Bailey McCann, Opalesque New York:
Non-bank lending, or shadow banking has been an area of concern for regulators since the crisis. However, allocators, hedge funds and businesses, are looking to the space more and more, as liquidity in more traditional banking spaces dries up. This reality is true worldwide, causing regulators to try and find ways to limit the scope of shadow banking. However, they may find little support for new rules even in the public.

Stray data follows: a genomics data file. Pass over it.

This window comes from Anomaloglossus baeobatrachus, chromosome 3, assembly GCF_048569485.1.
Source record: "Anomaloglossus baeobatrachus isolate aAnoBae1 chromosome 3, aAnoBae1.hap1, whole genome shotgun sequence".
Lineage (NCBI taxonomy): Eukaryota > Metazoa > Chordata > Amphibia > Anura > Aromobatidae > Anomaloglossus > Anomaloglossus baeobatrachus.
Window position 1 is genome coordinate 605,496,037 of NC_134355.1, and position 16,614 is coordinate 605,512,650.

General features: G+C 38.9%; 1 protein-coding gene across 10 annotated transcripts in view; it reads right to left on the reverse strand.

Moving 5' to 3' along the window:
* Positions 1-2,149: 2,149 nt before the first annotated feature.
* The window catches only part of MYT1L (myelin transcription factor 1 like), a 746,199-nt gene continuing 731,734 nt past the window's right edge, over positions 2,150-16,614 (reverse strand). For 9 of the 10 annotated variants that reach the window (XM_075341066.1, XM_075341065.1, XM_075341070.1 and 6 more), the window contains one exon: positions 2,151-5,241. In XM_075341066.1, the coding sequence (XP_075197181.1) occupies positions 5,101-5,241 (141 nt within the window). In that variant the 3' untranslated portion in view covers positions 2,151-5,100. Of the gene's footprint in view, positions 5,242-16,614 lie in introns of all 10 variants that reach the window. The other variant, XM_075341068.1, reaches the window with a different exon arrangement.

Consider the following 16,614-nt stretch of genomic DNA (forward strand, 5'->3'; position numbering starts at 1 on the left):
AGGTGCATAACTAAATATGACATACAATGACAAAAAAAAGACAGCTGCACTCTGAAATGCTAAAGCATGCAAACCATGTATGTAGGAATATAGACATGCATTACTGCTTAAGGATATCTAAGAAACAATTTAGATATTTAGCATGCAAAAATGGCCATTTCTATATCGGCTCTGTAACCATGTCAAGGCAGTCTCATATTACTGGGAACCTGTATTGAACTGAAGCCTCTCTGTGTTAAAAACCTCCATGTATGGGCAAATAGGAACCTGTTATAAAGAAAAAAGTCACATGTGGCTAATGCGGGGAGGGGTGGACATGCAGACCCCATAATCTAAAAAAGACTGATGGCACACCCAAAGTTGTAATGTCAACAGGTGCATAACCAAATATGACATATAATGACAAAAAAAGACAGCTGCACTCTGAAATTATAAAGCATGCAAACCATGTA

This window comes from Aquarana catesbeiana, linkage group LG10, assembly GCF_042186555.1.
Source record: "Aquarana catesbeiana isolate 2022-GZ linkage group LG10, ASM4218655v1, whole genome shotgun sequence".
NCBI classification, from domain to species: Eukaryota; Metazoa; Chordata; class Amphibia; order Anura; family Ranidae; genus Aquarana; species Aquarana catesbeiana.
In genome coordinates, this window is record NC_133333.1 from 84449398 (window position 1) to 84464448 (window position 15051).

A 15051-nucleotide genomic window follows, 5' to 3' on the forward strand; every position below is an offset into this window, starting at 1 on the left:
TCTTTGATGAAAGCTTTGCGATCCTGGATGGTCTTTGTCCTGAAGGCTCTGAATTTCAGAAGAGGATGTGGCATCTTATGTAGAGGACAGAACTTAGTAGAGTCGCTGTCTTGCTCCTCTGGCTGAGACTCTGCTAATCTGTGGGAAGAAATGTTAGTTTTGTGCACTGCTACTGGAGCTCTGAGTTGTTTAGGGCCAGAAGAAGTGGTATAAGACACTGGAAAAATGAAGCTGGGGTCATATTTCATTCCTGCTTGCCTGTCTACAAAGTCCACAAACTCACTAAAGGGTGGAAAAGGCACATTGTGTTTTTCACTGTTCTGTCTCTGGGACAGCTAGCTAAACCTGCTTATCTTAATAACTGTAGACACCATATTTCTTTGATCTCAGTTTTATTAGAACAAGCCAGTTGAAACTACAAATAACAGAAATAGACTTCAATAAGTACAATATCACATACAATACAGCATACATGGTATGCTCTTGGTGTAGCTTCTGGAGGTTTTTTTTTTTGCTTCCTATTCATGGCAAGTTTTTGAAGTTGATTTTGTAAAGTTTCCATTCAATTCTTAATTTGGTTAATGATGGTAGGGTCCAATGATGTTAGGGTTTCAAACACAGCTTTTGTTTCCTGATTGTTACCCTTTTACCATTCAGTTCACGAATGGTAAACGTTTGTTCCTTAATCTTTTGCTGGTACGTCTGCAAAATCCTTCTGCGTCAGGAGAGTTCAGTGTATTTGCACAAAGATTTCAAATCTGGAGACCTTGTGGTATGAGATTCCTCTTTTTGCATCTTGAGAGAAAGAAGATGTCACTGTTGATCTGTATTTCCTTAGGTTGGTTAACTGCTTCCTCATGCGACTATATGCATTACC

Shadow banking has long been a space without much regulation, or even much public awareness of its existence. Since the crisis, shadow banking has taken on a more public profile, and arguably a more significant role in the global financial system. "Capital requirements, regulation, and deal size have made banks not to lend without significant provisioning," said Alfredo González, Co-Fund Manager, LW Short Duration Fund, in an interview with Opalesque. He noted that because of new rules on traditional banks, those banks want bigger deals, with better, creditworthier entities often at the expense of smaller, but still sound ones. LW Asset Management, the firm that manages the LW Short Duration Fund, is focused on Latin America. Middle market Latin American businesses have seen many credit options dry up in the wake of the crisis, creating a significant demand for non-b......................
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